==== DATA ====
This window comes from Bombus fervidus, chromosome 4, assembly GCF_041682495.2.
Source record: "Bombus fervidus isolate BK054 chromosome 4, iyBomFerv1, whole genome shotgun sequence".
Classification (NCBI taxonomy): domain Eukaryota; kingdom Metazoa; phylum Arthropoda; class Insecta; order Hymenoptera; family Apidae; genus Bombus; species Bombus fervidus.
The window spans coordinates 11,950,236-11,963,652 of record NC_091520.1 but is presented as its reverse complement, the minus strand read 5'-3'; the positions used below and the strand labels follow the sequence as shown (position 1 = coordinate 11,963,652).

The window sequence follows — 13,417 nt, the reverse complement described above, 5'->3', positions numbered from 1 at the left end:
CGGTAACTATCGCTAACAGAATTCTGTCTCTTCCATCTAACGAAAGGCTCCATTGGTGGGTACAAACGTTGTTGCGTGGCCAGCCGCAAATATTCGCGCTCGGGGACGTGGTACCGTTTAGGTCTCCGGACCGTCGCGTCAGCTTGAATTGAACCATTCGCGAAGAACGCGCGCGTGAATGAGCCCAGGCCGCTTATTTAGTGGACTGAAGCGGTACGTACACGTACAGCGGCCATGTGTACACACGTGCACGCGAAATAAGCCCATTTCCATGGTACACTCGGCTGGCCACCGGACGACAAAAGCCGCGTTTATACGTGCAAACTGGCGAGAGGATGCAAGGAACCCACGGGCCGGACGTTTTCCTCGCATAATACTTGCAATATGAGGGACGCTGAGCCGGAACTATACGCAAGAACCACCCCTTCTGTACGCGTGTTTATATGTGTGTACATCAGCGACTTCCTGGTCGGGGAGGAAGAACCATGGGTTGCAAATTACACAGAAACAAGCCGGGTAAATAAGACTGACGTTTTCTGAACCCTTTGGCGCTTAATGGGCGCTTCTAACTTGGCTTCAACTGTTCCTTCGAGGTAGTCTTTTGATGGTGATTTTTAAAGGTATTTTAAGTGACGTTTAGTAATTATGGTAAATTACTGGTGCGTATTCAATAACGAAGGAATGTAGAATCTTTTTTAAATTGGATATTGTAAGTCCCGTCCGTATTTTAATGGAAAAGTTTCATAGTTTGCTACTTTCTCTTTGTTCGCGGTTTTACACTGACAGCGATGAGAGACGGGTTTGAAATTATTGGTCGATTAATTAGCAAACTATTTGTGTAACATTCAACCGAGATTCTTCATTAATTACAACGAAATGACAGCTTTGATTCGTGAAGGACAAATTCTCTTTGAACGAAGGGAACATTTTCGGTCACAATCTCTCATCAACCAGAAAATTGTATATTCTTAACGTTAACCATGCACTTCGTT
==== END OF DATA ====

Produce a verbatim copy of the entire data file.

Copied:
This window comes from Bombus fervidus, chromosome 4, assembly GCF_041682495.2.
Source record: "Bombus fervidus isolate BK054 chromosome 4, iyBomFerv1, whole genome shotgun sequence".
Classification (NCBI taxonomy): domain Eukaryota; kingdom Metazoa; phylum Arthropoda; class Insecta; order Hymenoptera; family Apidae; genus Bombus; species Bombus fervidus.
The window spans coordinates 11,950,236-11,963,652 of record NC_091520.1 but is presented as its reverse complement, the minus strand read 5'-3'; the positions used below and the strand labels follow the sequence as shown (position 1 = coordinate 11,963,652).

The window sequence follows — 13,417 nt, the reverse complement described above, 5'->3', positions numbered from 1 at the left end:
CGGTAACTATCGCTAACAGAATTCTGTCTCTTCCATCTAACGAAAGGCTCCATTGGTGGGTACAAACGTTGTTGCGTGGCCAGCCGCAAATATTCGCGCTCGGGGACGTGGTACCGTTTAGGTCTCCGGACCGTCGCGTCAGCTTGAATTGAACCATTCGCGAAGAACGCGCGCGTGAATGAGCCCAGGCCGCTTATTTAGTGGACTGAAGCGGTACGTACACGTACAGCGGCCATGTGTACACACGTGCACGCGAAATAAGCCCATTTCCATGGTACACTCGGCTGGCCACCGGACGACAAAAGCCGCGTTTATACGTGCAAACTGGCGAGAGGATGCAAGGAACCCACGGGCCGGACGTTTTCCTCGCATAATACTTGCAATATGAGGGACGCTGAGCCGGAACTATACGCAAGAACCACCCCTTCTGTACGCGTGTTTATATGTGTGTACATCAGCGACTTCCTGGTCGGGGAGGAAGAACCATGGGTTGCAAATTACACAGAAACAAGCCGGGTAAATAAGACTGACGTTTTCTGAACCCTTTGGCGCTTAATGGGCGCTTCTAACTTGGCTTCAACTGTTCCTTCGAGGTAGTCTTTTGATGGTGATTTTTAAAGGTATTTTAAGTGACGTTTAGTAATTATGGTAAATTACTGGTGCGTATTCAATAACGAAGGAATGTAGAATCTTTTTTAAATTGGATATTGTAAGTCCCGTCCGTATTTTAATGGAAAAGTTTCATAGTTTGCTACTTTCTCTTTGTTCGCGGTTTTACACTGACAGCGATGAGAGACGGGTTTGAAATTATTGGTCGATTAATTAGCAAACTATTTGTGTAACATTCAACCGAGATTCTTCATTAATTACAACGAAATGACAGCTTTGATTCGTGAAGGACAAATTCTCTTTGAACGAAGGGAACATTTTCGGTCACAATCTCTCATCAACCAGAAAATTGTATATTCTTAACGTTAACCATGCACTTCGTT